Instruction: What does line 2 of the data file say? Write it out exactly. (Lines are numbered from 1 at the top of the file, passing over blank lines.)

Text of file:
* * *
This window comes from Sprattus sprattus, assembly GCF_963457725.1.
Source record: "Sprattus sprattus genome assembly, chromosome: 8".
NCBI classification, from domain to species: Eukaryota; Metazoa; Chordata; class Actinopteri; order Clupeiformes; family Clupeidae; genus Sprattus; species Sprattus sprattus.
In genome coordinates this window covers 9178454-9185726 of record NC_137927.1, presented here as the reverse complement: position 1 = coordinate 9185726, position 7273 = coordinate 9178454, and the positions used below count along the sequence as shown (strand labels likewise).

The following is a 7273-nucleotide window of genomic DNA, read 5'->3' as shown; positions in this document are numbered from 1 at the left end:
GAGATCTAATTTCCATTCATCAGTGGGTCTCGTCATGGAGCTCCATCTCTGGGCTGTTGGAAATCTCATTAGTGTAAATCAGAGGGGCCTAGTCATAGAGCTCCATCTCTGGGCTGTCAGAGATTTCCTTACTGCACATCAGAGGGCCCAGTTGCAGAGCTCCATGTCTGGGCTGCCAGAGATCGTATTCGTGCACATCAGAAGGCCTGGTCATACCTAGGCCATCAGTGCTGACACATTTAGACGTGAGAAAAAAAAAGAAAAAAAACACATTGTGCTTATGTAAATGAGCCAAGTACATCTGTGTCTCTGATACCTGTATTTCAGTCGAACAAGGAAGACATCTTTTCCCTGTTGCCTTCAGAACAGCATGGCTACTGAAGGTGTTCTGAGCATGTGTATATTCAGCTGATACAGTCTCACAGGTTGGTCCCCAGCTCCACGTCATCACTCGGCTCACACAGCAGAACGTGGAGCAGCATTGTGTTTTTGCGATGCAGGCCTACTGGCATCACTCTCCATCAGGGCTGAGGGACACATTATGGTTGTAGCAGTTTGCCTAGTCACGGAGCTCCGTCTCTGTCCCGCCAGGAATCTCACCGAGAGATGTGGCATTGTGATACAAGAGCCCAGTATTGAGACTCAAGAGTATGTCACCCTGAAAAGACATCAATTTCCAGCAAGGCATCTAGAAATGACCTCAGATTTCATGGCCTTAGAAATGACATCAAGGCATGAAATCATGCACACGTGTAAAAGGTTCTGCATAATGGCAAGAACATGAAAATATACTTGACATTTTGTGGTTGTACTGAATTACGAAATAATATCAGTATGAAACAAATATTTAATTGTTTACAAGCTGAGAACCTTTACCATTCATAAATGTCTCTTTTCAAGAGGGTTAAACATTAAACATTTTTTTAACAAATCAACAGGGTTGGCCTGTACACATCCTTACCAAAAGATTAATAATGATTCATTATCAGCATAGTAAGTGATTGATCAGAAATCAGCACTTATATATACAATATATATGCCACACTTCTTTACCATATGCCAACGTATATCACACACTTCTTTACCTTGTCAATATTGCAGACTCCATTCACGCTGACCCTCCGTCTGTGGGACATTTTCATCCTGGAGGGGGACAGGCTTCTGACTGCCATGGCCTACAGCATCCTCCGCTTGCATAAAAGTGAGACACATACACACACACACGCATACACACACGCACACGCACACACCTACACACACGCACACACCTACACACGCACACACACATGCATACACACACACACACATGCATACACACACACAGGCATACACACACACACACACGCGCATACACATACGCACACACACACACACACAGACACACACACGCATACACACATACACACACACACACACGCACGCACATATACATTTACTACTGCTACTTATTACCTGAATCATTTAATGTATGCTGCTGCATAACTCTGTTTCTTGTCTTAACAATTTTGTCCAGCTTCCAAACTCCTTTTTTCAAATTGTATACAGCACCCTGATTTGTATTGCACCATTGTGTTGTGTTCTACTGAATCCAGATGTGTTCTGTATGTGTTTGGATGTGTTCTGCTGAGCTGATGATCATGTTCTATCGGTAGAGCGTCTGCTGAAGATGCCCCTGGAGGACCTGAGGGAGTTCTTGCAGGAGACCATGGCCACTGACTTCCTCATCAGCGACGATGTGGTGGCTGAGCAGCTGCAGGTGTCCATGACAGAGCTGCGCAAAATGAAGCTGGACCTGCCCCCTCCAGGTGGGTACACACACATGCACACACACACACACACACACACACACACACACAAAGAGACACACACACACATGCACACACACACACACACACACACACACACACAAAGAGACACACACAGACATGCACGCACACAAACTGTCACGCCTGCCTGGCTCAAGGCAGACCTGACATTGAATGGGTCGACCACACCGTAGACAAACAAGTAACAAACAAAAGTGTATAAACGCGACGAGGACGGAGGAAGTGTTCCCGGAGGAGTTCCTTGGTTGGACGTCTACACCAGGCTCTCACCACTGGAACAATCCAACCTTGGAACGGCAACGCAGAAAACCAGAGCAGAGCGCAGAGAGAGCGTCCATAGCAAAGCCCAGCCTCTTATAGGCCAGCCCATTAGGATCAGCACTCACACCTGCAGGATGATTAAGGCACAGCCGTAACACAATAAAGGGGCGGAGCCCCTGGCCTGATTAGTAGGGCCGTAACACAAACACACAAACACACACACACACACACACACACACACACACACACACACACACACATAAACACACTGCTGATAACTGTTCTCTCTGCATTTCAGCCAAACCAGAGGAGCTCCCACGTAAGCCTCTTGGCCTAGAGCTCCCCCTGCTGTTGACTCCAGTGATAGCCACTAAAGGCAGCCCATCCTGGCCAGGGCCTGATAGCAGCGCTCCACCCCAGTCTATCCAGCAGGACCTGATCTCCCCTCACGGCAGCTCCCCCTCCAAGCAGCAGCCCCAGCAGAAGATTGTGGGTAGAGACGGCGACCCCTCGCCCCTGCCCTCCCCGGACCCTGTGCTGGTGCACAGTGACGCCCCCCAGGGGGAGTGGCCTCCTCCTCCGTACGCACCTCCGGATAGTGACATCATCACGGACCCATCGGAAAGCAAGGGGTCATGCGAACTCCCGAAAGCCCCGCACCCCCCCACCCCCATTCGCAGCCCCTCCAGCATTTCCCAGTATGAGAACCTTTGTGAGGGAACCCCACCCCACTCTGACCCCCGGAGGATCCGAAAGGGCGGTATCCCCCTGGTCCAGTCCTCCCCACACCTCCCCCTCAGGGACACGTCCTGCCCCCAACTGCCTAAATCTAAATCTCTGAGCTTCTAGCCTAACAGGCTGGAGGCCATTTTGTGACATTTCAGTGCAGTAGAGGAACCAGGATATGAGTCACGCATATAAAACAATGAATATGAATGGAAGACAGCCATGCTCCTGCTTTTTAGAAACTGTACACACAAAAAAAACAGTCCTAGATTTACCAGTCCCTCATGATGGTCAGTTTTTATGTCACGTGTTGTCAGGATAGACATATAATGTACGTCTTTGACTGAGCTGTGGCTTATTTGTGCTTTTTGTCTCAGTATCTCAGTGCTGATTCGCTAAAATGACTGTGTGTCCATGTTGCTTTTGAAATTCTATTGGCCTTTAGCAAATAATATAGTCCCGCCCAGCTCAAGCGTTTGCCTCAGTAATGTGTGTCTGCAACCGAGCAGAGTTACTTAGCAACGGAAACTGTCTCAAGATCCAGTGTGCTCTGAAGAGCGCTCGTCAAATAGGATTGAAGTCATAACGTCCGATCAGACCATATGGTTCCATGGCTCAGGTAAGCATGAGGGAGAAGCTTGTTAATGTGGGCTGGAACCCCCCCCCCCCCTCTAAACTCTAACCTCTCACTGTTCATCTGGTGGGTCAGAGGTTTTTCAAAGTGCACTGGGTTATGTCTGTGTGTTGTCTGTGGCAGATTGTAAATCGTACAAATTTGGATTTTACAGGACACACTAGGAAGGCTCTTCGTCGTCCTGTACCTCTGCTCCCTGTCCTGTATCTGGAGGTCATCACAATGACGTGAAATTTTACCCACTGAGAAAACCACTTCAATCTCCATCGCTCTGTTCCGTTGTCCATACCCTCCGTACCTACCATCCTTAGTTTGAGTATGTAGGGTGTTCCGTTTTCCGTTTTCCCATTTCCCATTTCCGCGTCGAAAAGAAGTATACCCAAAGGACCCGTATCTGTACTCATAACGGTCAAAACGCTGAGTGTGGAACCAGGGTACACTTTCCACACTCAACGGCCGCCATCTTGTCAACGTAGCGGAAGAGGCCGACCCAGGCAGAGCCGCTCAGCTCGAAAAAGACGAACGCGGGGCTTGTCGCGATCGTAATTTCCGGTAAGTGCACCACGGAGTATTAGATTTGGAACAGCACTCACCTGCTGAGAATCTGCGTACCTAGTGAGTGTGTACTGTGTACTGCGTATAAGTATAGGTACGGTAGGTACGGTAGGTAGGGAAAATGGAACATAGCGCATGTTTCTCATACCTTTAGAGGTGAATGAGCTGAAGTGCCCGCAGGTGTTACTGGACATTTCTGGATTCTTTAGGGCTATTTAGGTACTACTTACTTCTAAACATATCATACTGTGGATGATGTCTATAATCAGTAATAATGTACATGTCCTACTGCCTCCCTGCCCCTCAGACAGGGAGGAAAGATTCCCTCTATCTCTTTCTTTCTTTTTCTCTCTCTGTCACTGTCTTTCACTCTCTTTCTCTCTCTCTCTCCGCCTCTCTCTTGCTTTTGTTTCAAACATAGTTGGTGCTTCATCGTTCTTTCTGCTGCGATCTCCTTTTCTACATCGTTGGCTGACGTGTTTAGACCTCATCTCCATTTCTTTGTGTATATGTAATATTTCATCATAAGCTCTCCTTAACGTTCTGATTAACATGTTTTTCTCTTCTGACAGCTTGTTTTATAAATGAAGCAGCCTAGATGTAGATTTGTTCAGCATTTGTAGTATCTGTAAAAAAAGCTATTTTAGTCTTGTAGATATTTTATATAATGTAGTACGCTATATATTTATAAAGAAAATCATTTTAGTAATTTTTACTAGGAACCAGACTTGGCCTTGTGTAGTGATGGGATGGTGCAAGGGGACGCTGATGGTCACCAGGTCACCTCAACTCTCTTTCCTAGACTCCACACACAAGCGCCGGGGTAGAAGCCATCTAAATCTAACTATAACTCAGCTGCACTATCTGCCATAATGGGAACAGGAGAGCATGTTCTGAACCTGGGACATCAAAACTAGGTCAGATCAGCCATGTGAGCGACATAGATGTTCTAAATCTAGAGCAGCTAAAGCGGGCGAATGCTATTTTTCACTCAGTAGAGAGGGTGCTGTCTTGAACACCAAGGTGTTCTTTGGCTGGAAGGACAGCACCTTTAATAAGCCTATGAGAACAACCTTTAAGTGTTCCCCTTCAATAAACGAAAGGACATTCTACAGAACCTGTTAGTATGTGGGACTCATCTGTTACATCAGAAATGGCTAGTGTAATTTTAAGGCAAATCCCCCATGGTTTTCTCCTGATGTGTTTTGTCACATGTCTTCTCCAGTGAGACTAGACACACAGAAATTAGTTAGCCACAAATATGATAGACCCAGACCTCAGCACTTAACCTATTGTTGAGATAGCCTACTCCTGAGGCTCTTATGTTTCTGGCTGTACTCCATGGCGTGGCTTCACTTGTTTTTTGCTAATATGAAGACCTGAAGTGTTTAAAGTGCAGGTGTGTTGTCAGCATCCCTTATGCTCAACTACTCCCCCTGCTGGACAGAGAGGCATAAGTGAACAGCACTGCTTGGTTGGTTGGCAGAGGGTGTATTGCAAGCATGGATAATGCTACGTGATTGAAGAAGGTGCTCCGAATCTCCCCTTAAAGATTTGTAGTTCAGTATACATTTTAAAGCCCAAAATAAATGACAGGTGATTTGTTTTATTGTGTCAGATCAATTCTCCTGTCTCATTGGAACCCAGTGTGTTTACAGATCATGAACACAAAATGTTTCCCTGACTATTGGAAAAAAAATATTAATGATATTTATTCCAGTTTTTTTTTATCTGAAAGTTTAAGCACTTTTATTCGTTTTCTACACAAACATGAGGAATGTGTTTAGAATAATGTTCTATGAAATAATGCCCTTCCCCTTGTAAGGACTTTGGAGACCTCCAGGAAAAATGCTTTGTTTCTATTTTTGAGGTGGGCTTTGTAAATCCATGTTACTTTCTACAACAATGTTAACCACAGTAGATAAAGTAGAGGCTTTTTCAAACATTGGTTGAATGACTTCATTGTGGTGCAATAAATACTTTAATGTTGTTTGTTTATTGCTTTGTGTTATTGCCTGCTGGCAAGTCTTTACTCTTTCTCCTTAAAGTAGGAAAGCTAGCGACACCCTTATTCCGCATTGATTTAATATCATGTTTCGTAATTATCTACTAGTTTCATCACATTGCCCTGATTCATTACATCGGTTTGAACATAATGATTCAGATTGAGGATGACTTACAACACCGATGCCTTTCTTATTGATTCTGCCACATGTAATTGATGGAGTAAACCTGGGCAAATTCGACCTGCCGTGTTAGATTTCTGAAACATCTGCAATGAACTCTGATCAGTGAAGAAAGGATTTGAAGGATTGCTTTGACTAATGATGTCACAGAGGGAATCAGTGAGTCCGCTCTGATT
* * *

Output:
Source record: "Sprattus sprattus genome assembly, chromosome: 8".